"What we try to do is reach out to people through the School of Religion," she said, of the religious education program directed by Judith Anastasio.

Often, said Mrs. Orlando, parents who have drifted away from the Church themselves will still send their children for instruction and see that they receive the sacraments.

The parish sees that as an opportunity, she said. "We encourage the children to encourage their parents," she explained. "It's one of the ways we try to get the parents interested in religion again--through the children, through the sacraments."

Blessed Sacrament School has made impressive gains over the last four years. It has grown from 184 pre-K through eighth-grade students to its current enrollment of 227.

The principal, Joan Woods, credits the archdiocesan school marketing program for the increase, noting that a good number of youngsters from neighboring communities are now enrolled. And while the school is as ethnically mixed as the parish, Italian and Italian-American children represent the largest group--something that has not gone unnoticed by the Italian Consulate in Manhattan.

Starting in the current school year, the consulate helped arrange for a teacher of the Italian language to work in the school twice a week in grades one through six.

"They're interested in improving their language and their culture," she explained.

The high school, whose principal is Brother Peter Zawot, C.F.C., has a faculty that includes three Christian Brothers, five Sisters of Charity and one Dominican Sister of Hope in addition to its lay teachers.

Founded as Blessed Sacrament High School for boys, it became coeducational in 1985 after merging with another New Rochelle Catholic high school, St. Gabriel's.

Asked what he sees as the school's strengths, Brother Zawot said, "Small classes, structured in such a way that the kids can mix and match. If their strength is math, they can get into a class that's right for their ability."

Another strength, he said, is the small size. "It's a family atmosphere, a home away from home for some of the kids," he said.

Cardinal O'Connor celebrated the anniversary Mass at Blessed Sacrament Sunday, Oct. 25.

The roots of the parish go back to 1845, when Irish-born Father Matthew Higgins, assigned to St. Raymond's parish in the Bronx, appealed to Archbishop John J. Hughes to build a church in New Rochelle, which was on his mission circuit.

The bishop bought land on Drake Avenue in the heart of the largest Irish settlement in town, and the church built in 1848 was named St. Matthew's in honor of Father Higgins.

In 1849, the parish received its first resident pastor, Father Edward J. O'Reilly. Father Thomas McLoughlin, who became pastor in 1853, opened St. Matthew's Academy in 1866, the first Catholic school in New Rochelle, which was staffed by the Sisters of Charity.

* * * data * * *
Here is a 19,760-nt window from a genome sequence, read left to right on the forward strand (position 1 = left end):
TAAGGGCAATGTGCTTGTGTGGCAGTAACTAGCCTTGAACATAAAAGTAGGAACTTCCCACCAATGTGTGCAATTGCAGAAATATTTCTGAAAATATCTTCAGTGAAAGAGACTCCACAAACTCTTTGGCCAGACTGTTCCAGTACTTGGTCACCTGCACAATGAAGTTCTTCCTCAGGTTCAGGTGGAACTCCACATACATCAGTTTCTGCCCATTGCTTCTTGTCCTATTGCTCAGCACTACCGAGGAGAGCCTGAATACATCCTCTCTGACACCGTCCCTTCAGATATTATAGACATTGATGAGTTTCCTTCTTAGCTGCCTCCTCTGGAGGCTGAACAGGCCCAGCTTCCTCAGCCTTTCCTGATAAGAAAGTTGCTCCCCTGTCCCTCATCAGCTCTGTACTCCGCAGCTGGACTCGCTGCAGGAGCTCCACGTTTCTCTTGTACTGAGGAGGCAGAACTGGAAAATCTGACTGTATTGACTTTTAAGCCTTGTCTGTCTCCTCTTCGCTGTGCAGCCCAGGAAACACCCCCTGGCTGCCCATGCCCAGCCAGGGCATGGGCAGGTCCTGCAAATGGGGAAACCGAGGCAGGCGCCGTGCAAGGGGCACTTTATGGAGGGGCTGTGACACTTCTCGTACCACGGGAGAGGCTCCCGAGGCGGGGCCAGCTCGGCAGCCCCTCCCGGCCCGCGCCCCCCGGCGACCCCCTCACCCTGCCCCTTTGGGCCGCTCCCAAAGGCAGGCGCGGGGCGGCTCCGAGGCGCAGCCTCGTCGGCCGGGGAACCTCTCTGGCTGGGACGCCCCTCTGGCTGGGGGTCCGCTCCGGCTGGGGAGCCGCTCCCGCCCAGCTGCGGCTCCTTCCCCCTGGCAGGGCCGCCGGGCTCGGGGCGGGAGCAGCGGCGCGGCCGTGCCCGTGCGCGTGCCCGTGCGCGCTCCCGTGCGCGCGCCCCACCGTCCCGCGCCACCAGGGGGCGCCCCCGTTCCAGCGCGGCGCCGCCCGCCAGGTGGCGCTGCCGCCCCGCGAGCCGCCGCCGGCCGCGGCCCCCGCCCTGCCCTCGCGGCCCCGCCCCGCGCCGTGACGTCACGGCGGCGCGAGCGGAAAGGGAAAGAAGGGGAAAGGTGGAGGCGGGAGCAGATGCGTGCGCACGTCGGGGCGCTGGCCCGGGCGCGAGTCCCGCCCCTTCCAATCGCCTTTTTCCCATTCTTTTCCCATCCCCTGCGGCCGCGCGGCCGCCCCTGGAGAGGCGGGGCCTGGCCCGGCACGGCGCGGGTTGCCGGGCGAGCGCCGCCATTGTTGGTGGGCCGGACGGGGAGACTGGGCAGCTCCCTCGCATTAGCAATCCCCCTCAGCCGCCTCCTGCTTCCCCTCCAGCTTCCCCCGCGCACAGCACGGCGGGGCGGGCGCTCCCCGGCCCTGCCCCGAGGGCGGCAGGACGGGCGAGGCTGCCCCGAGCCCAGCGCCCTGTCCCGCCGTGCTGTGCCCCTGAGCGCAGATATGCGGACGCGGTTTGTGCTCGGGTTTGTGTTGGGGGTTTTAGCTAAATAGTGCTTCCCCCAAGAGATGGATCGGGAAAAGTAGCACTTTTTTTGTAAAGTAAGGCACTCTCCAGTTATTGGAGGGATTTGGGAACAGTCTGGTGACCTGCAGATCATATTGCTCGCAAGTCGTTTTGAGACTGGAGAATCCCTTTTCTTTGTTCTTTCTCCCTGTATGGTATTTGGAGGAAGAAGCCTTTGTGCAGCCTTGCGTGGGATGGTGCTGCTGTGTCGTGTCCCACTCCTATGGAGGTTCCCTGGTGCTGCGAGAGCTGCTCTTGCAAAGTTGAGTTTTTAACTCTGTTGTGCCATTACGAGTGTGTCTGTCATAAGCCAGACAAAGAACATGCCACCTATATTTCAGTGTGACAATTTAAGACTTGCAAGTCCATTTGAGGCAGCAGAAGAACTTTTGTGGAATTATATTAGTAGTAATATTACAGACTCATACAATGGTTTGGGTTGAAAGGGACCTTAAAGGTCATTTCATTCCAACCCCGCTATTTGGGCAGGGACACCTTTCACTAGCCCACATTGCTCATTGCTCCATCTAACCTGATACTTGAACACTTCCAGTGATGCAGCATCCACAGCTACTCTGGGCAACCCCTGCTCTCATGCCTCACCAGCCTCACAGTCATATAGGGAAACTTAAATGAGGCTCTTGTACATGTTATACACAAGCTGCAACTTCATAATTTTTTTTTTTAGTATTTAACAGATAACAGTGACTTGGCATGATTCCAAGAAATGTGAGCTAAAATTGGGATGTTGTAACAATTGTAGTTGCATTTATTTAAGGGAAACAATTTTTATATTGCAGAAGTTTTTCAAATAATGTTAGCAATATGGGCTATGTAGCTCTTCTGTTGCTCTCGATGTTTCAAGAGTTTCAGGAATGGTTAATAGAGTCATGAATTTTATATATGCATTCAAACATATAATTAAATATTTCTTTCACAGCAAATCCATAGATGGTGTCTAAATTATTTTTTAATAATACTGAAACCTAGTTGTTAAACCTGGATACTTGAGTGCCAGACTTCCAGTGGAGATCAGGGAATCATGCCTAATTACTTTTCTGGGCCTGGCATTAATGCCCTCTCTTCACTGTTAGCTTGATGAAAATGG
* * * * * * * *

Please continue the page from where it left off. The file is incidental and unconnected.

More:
He also built a small frame church on Centre Avenue which was dedicated in 1874 as Blessed Sacrament. The school was closed the following year, however, because of financial problems.

Five years later, a new school was built next to the Centre Avenue church with bricks parishioners carried from the dismantled St. Matthew's Church on Drake Avenue. In 1886, Father McLoughlin opened the cemetery on an 18-acre estate he acquired on Highland Avenue.

A fire caused by lightning destroyed the church in 1890, and the present stone, Gothic-style structure was built and dedicated in 1897. In 1914, the religious education program was established when the Ursuline nuns of the College of New Rochelle agreed to instruct the parish children who were attending public schools. The Ursulines taught in Blessed Sacrament School until three years ago. A new building was erected in 1923.

Father McLoughlin was pastor until 1902 when, at age 76, he was stricken at the foot of the altar while saying Mass and died shortly thereafter. He was buried beside the church in the spot where the old church bell had fallen during the 1890 fire.

He was succeeded by his nephew, Father Thomas P. McLoughlin, who became known to parishioners as "Young Father Tom."

Father Matthew Delaney, pastor from 1940 to 1947, established a parish high school for boys, which the Congregation of Christian Brothers have served from the beginning. Msgr. Francis C. Shea, pastor from 1947 to 1969, acquired a large building on Beauchamp Place, which became the current high school building when renovations were completed in 1963.

Msgr. Shea was one of the most popular clergymen in New Rochelle, known for seeking to spread the spirit of ecumenism and tolerance. On the 50th anniversary of his priesthood, Beauchamp Place was renamed Shea Place at the celebration. He died the following year and is buried near the grave of Father McLoughlin on the church grounds.

Msgr. Bradley, the 13th pastor, was appointed March 1, 1996. "There's a magic about this parish," he told CNY on a recent visit, "and it's lasted through all these years."